• Original Reporting
  • Sources Cited
Original Reporting This article contains new, firsthand information uncovered by its reporter(s). This includes directly interviewing sources and research / analysis of primary source documents.
Sources Cited As a news piece, this article cites verifiable, third-party sources which have all been thoroughly fact-checked and deemed credible by the Newsroom in accordance with the Civil Constitution.

The entire three-person police force in the small southeastern Colorado town of Springfield, including the police chief, abruptly resigned this week. 

The resignations were announced Friday in a letter to the community from Springfield Mayor Tyler Gibson and Baca County Sheriff Aaron Shiplett. They wrote that it was a “time of turbulence within the Springfield Police Department,” but didn’t elaborate.

An attempt to reach officials in Springfield on Friday afternoon wasn’t immediately successful and a voicemail left for Gibson wasn’t returned. But in a follow up statement to The Plainsman Herald newspaper, Gibson said while the “timing of the resignations is unfortunate (they do) not appear to have been motivated by any improper acts by the officers.”

“There were no allegations of wrongdoing by the chief or any of the officers brought before the Springfield Board of Trustees,” the statement said. “The two officers each resigned to take positions elsewhere. The chief resigned citing ‘personal reasons.'”

A representative from the Baca County Sheriff’s Office told The Colorado Sun that the letter, posted on Facebook, would be the only information released on the situation. Shiplett did not return a message seeking comment.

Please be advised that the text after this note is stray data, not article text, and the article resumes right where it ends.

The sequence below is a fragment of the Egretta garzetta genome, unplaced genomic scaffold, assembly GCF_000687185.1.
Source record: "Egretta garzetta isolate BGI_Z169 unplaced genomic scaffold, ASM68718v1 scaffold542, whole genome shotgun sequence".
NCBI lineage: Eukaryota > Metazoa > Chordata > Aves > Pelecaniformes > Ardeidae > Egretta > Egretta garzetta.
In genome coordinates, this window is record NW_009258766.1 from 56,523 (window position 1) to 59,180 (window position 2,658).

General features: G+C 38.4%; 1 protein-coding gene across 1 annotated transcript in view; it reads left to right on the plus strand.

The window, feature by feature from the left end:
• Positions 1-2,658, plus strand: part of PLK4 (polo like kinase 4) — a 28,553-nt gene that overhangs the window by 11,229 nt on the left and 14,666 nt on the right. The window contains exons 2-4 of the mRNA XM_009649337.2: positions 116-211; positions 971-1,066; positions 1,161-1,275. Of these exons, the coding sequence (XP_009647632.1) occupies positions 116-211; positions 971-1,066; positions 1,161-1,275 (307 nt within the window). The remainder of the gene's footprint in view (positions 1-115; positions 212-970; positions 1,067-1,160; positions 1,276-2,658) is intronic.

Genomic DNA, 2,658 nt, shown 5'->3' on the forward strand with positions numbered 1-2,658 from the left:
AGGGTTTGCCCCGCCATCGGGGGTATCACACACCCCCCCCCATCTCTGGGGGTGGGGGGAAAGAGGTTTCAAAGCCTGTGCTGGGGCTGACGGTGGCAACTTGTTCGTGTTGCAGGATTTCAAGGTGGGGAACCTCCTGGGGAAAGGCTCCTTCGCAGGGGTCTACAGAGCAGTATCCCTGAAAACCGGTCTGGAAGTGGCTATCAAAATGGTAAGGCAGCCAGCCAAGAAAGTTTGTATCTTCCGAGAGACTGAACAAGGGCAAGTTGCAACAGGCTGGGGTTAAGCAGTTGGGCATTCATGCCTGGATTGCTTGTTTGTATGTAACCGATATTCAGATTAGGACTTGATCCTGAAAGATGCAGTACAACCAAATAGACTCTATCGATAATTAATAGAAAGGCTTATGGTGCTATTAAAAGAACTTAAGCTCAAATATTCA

The Springfield Police Department has been at the center of controversy in recent years.

The Sun reported in 2019 that the police department had removed its then-police chief after he was accused of unprofessional behavior and paid $50,000 to settle claims that one of its officers acted inappropriately toward a 15-year-old girl. It then fired another officer for “intimidating or threatening behavior” and for his “relationship with the public” less than six months after he was hired despite being terminated from his previous law enforcement job for a host of alleged transgressions.

The town of Springfield’s website on Friday listed the police chief as Katrina Martin and the department’s two officers as Dustin Martin and Jonah West.

The sheriff’s office says it will provide law enforcement services in the town of about 1,300 people near Colorado’s border with Kansas and Oklahoma. Springfield is the seat of Baca County.

“We also want to make this message very clear to anyone thinking this is an opportune time to commit crimes or victimize anyone in Baca County,” the letter said. “You are free to test that assumption at your convenience, however, we will warn you that the community is fed up with it, law enforcement will be here in force (and) they will exhaust every resource at their disposal in finding you.”